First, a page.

“Chocolate or vanilla?” The fast-food attendant asked. Diana thought for a moment, decided her decision process was taking too long, and ended up saying, “You choose”. The woman looked at her as if she was crazy. Di noticed, so she said: “Surprise me,” which got her a smile from the woman. “Okay. This job doesn’t usually get me tiny powers like this”. Di smiled back.
As she walked back to the dorms, she thought about whether to take the long way or not. She couldn’t decide, and it was making her nervous, so she decided to take the short way and get back as soon as possible.
When she got to her room, she couldn’t decide on what to do: laundry, cleaning, studying, relaxing, showering, or trying to find a better job. Everything had positives and negatives. If I do laundry, I’ll have clean clothes and I’ll feel like I’ve accomplished something. On the other hand, though, I still have clean clothes in the closet and what I really need is to study for my exams. I won’t be able to study if I don’t relax first, though. Although, usually when I try to nap I end up sleeping for at least three hours. Maybe I should shower first. Or watch a little TV. As Di was having these thoughts, she would walk around her dorm room in circles. She did that for an hour, until her roommate came back.
Okay, now I have to decide on what to do, otherwise she’ll think I’m crazy. Just do something. Anything.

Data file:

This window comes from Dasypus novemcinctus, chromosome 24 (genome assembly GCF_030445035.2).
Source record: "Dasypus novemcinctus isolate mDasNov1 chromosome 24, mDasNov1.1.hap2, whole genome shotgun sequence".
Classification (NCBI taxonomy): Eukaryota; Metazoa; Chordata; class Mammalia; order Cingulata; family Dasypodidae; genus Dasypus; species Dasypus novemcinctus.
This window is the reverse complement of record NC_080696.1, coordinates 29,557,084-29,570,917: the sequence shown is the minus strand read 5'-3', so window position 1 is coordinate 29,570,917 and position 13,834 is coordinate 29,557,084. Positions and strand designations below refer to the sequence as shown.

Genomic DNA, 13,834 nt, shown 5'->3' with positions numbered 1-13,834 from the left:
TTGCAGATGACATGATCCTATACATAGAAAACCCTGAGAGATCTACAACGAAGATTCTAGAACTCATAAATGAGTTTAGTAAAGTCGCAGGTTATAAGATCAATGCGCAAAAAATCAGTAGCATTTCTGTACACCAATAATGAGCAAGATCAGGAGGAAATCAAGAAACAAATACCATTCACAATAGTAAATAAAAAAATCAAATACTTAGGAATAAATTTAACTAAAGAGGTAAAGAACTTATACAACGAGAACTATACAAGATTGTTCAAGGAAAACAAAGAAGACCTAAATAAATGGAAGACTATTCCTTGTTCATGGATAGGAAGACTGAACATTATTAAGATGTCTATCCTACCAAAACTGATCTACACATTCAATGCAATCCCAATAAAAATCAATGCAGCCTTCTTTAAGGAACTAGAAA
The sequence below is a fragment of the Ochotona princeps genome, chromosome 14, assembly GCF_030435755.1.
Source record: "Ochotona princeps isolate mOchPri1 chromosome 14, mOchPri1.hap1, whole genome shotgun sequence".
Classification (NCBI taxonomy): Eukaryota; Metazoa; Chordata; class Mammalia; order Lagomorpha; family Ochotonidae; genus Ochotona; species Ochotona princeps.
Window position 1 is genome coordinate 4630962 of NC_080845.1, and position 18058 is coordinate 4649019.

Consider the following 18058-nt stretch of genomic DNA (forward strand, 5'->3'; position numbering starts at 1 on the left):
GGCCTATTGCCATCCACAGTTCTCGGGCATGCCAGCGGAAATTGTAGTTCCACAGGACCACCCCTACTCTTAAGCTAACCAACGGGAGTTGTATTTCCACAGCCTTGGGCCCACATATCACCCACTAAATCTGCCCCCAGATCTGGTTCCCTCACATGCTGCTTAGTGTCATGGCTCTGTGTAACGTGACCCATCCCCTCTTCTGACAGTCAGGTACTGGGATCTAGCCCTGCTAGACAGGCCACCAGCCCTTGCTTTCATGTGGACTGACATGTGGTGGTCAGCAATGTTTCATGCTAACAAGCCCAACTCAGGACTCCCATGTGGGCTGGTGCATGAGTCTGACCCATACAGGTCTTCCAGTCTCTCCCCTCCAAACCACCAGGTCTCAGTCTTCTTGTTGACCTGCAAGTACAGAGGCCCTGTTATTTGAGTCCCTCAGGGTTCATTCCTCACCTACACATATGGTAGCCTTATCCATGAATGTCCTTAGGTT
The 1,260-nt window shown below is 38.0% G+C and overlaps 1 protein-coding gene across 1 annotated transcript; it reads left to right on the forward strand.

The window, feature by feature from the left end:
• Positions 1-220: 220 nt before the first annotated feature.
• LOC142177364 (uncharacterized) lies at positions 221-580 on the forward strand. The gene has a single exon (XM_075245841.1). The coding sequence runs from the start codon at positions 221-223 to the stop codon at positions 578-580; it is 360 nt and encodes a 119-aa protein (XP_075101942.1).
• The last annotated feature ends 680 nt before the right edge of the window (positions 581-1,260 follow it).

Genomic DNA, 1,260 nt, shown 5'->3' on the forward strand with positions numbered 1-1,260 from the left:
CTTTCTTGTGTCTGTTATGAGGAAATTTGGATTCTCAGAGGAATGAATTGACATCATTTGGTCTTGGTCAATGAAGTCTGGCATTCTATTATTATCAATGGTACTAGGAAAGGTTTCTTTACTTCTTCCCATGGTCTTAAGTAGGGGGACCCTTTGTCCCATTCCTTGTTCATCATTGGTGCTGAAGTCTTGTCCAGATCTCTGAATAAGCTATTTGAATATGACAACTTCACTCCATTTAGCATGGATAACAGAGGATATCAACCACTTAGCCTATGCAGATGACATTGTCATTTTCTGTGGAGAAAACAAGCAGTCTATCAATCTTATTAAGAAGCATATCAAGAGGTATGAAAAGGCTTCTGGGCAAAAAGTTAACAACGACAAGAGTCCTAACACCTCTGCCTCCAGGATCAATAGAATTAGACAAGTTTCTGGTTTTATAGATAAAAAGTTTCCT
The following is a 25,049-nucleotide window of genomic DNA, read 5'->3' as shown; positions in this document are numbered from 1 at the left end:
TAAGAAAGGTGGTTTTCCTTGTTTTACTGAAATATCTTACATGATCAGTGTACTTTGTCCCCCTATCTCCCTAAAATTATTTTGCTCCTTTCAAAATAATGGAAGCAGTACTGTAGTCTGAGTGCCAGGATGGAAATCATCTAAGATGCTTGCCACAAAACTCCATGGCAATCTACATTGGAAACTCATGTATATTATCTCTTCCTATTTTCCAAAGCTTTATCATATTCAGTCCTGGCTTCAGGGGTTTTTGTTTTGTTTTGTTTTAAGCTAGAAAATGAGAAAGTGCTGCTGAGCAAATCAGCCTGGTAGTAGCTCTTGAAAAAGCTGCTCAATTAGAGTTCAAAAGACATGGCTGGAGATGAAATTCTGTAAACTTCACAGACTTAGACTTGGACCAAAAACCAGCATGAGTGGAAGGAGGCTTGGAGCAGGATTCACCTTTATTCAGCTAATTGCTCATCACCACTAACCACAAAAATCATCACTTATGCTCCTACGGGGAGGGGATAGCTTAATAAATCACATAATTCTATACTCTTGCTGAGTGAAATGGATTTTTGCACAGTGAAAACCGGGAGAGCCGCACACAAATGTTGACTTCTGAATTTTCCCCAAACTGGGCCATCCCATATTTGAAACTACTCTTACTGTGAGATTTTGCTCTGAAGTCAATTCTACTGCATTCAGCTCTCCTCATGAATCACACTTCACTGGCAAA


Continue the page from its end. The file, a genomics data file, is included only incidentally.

So Di took a shower. As she came back to the room, she tried to decide whether to dry her hair with the blow-drier or to just let it dry naturally. She sat on the bed and thought about it. I wonder if blow-drying my hair means I’m superficial. It doesn’t take that long. But it wastes electric energy needlessly. I don’t pay this bill though. I think I’ll dry it. It will look better. I wonder if the noise would bother my roommate though. It looks like she’s studying. My hair could just air-dry. Yeah, I’ll let it air dry.
“Everything okay?,” her roommate asked.
“Nothing. Just asking”
Di wondered whether her nervousness was becoming too apparent. Maybe I should pretend everything is normal. After all, there is nothing wrong with my life. It’s an absolutely ordinary life. Why am I always nervous? I should study now. But my hair will get my books wet. I have too much hair, it takes so long to dry. Why do I have so much hair? It’s pretty though. Am I biting my nails again? Argh, why am I like this? I haven’t done anything productive today. Maybe I needed to take the day to relax. But have I relaxed even for a second today?